There are many sites dedicated to giving you the best deals, from letting you know about sales on certain websites to 20% coupon codes. But how do you know you can trust these deals? What if these delays are just ways to lure you into scams or take down your personal information?
There’s no way to truly know, but there are a plethora of red flags you should be on the lookout for when searching for the best online deals, as it could save your identity.
Watch Out for Unique Deals
It’s understandable when a site offers a deal specific to their products, but when the site is offering a 75% off sale on a PS4 despite no other site running that deal, you may want to steer clear. Actually, you definitely should steer clear.
Everyone loves a good deal, and scammers take pride in it. If you see a great deal, you’ll probably at least check it out, if not fall for it completely, but that’s the catch; once they get you to “buy” the product, you’ll end up receiving nothing and spending something.
Never Pay for Your Coupons
You should never ever, ever, ever pay for a deal; it’s the opposite of what a deal is. If you have to pay for a deal, it’s not worth it. However, the real reason you shouldn’t pay for a deal is because it’s all a scam.
When faced with this dilemma, one of two things will happen; either a.) the deal is available without paying and you just got scammed or b.) there is no deal and you just got scammed. Either way, you got scammed.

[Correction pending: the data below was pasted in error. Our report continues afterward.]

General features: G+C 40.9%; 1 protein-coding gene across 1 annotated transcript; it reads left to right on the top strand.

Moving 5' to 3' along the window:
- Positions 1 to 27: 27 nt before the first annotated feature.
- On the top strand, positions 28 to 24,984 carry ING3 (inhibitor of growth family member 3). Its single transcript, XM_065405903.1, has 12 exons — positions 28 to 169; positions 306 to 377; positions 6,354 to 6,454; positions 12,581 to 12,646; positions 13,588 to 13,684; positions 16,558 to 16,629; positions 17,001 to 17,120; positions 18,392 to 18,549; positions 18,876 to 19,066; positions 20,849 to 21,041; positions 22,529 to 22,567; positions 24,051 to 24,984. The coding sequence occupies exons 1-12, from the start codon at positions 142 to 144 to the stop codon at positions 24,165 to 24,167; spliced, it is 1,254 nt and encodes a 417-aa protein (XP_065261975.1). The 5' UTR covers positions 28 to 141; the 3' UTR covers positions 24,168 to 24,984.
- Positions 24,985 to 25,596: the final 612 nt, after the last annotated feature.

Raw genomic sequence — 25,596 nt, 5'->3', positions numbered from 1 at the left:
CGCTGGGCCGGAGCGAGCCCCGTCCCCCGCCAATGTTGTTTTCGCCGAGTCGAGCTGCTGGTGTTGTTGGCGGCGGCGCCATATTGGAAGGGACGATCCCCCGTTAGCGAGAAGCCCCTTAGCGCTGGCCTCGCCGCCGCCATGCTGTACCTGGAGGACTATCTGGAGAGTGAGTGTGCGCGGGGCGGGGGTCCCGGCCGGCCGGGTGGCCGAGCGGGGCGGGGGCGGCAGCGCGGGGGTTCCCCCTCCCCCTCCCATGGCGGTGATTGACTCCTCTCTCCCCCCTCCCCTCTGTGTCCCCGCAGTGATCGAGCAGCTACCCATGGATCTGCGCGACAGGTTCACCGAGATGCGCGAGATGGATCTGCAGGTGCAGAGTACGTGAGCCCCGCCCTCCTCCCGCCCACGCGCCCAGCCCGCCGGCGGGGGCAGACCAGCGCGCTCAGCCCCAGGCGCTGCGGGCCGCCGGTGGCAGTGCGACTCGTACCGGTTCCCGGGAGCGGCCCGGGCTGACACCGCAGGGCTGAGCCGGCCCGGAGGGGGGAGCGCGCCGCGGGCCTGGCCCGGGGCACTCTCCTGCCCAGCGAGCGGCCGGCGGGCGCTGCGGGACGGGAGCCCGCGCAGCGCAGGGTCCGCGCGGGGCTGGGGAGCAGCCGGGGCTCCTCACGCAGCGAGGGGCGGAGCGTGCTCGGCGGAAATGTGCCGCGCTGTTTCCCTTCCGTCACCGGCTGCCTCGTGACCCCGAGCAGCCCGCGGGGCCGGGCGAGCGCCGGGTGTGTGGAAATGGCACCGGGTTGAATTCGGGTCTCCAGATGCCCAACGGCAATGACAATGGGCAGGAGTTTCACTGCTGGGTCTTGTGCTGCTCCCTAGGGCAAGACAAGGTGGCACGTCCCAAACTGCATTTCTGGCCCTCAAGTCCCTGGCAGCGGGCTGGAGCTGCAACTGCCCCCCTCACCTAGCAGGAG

When A Paid Product Becomes Free
There are many products and services that require either a one-time payment or a subscription service, such as a VPN–which we’ll be using for this example.
Reputable VPNs require a monthly or yearly subscription to gain access, but what about the ones that are offered for free or promise 99% off VPN coupons? You guessed it! These VPNs are actually terrible deals.
Best case scenario, these VPNs straight up don’t work. Worst case scenario, your data could be stolen or put into the wrong hands. Either way, not a great deal.
Of course, this goes beyond VPNs. If someone is offering you a free Spotify subscription through a code generator, you should stay far away from them and the code generator. Simply put, don’t cheap out on premium services or products.
Too Good to Be True
I’m sure you’re familiar with the phrase “too good to be true”, and this phrase is exactly what should be running through your head 24/7 when shopping online. If a deal seems to good to be true, you need to run far, far away.
Really, I’d peg this piece of advice as the golden rule of shopping, whether digital or in a brick-and-mortar store. Similar to how real designer clothing isn’t going to be $1,000 off, that eBay listing for a $100 Xbox One X is “too good to be true”.
This isn’t to say you can’t trust good deals, you just need to be wary of how good the deal is and the seller behind the good deal. Clearance items on Bestbuy.com may be really good, but that random eBay seller I mentioned earlier isn’t as trustworthy as an official retailer, you know what I mean?
A lot of what I said here may seem like common sense, and that’s because it is. However, when we see a good deal, we tend to not use common sense. It’s ok, we all do it. However, in a world where your identity can be stolen by one, simple mistake, it’s better to miss out on a deal that may be legit than to spend years fixing a case of identity theft.
To read more on topics like this, check out the buying guides category.